Battle for the Boots: Behind the scenes of the Indianapolis Colts Cheerleader auditions

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INDIANAPOLIS, Ind. (April 23, 2016) -- Each season, 26 women represent the Colts organization as cheerleaders on the field and ambassadors throughout the community and across the world.

With half of last year’s veteran Colts cheerleading squad retiring, the door was wide open for a new class of rookies to become a Sweetheart of the Horseshoe.

We followed five of those rookie hopefuls - Alexis, Lexie, Mallory, Mary Kate and Yuka - throughout the extensive eight-day audition process.

That audition process begins with an open call audition but for many of these women, the process began months, or even years, before.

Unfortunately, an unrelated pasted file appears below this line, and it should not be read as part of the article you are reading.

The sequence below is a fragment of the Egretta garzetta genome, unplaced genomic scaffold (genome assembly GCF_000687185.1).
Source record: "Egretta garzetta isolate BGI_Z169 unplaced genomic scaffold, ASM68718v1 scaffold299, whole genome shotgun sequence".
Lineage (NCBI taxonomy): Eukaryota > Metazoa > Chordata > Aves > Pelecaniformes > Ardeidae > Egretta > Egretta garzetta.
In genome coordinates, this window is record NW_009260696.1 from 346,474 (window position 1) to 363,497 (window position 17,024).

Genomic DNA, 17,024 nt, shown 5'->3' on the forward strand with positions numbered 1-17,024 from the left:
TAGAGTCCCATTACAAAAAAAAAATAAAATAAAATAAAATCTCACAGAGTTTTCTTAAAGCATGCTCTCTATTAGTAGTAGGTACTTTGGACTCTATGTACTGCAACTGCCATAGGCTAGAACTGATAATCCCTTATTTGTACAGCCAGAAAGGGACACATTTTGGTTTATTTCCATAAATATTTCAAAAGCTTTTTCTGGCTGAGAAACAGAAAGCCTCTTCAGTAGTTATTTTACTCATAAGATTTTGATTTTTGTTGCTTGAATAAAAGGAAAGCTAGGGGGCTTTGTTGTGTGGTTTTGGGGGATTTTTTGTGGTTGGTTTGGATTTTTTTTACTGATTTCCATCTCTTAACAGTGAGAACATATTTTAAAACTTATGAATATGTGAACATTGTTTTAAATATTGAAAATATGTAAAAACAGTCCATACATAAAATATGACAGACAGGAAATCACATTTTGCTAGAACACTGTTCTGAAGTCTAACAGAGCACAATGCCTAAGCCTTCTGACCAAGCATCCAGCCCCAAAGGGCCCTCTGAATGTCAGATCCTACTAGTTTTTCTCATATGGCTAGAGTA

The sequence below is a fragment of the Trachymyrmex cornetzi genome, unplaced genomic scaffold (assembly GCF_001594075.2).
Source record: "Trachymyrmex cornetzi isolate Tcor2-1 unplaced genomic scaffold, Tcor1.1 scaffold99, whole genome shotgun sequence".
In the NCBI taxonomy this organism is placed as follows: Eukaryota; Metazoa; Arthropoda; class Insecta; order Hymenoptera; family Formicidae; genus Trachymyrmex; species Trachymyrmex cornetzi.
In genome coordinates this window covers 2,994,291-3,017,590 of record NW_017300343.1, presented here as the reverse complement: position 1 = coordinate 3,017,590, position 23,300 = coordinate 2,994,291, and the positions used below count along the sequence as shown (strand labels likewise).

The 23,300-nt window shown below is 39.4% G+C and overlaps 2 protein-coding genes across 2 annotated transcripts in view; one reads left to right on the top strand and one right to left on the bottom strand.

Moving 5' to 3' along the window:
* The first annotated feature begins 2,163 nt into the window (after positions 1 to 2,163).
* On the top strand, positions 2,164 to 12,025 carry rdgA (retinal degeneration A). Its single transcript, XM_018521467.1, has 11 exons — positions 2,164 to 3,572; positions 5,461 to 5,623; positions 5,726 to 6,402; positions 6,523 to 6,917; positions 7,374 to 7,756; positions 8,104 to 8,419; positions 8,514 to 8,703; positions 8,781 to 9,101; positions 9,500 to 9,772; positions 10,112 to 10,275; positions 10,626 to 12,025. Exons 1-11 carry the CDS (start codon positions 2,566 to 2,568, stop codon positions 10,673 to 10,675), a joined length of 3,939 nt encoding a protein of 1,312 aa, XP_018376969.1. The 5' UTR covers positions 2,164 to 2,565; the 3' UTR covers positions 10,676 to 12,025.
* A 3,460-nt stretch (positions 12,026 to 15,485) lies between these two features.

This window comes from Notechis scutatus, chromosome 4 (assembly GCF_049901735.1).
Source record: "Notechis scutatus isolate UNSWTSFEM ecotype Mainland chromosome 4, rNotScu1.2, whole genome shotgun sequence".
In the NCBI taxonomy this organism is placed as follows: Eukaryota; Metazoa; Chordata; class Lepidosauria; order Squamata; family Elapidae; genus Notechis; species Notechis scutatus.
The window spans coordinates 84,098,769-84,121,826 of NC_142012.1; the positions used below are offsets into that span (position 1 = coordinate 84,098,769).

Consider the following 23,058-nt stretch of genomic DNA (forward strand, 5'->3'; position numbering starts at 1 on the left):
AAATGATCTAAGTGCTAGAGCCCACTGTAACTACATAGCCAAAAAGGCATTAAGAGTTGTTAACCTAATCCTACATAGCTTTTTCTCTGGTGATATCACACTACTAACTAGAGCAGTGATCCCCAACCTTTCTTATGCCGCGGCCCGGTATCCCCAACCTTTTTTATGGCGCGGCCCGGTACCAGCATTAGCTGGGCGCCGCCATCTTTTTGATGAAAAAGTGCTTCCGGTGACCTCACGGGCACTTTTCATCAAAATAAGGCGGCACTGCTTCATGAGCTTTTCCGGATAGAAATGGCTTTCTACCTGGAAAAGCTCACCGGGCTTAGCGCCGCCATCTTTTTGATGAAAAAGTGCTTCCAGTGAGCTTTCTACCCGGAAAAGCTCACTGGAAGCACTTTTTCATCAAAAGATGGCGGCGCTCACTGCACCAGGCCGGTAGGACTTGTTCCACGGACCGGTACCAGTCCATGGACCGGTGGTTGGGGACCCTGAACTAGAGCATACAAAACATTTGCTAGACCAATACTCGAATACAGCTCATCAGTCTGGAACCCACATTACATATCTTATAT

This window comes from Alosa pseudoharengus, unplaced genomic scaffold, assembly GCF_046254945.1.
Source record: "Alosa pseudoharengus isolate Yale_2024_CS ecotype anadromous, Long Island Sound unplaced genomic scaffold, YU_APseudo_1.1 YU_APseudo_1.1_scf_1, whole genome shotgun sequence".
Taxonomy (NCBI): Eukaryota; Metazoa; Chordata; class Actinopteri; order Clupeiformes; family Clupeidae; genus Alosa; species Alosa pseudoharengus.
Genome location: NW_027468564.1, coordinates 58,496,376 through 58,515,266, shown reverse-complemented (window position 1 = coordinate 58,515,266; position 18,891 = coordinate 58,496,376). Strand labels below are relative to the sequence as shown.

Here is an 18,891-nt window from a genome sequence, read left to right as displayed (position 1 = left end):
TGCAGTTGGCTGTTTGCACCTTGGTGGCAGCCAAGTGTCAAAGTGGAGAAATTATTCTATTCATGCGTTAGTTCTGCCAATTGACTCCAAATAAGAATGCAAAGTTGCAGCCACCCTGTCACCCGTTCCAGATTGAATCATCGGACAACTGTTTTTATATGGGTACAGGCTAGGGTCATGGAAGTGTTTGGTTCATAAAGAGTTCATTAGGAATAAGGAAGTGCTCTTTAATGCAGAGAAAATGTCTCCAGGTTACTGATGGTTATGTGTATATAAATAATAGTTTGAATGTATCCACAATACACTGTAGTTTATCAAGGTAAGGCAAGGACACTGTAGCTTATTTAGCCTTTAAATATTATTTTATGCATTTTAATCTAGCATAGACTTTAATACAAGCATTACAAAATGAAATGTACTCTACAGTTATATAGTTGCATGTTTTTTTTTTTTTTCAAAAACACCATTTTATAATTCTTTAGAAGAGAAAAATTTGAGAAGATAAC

“Well, I have grown up a dancer since I was three years old,” Lexie, a senior majoring in elementary education, said. “Now I’m a performer at Purdue as a member of the Golduster Dance Team and having that experience as a Golduster has made me realize that I really can’t imagine my life without being a performer.”

For Lexie, although she’s auditioning for her rookie season on the squad, she’s a veteran competing in front of judges.

“In June, I will get to compete in Miss Indiana,” Lexie said. “It’s a wonderful experience. This will actually be my fourth time as a contestant

Alexis, a senior at Wabash High School, may be among the youngest hoping to make this year’s squad, but she has experience dancing on the sidelines alongside the squad she now hopes to be a part of.

“I was a Junior Colts Cheerleader for three years and it was just one of the best experiences ever,” Alexis, the Wabash High School homecoming queen, said. “And I always looked up to the Colts Cheerleaders and wanted the opportunity to be that and to be a role model for younger girls.”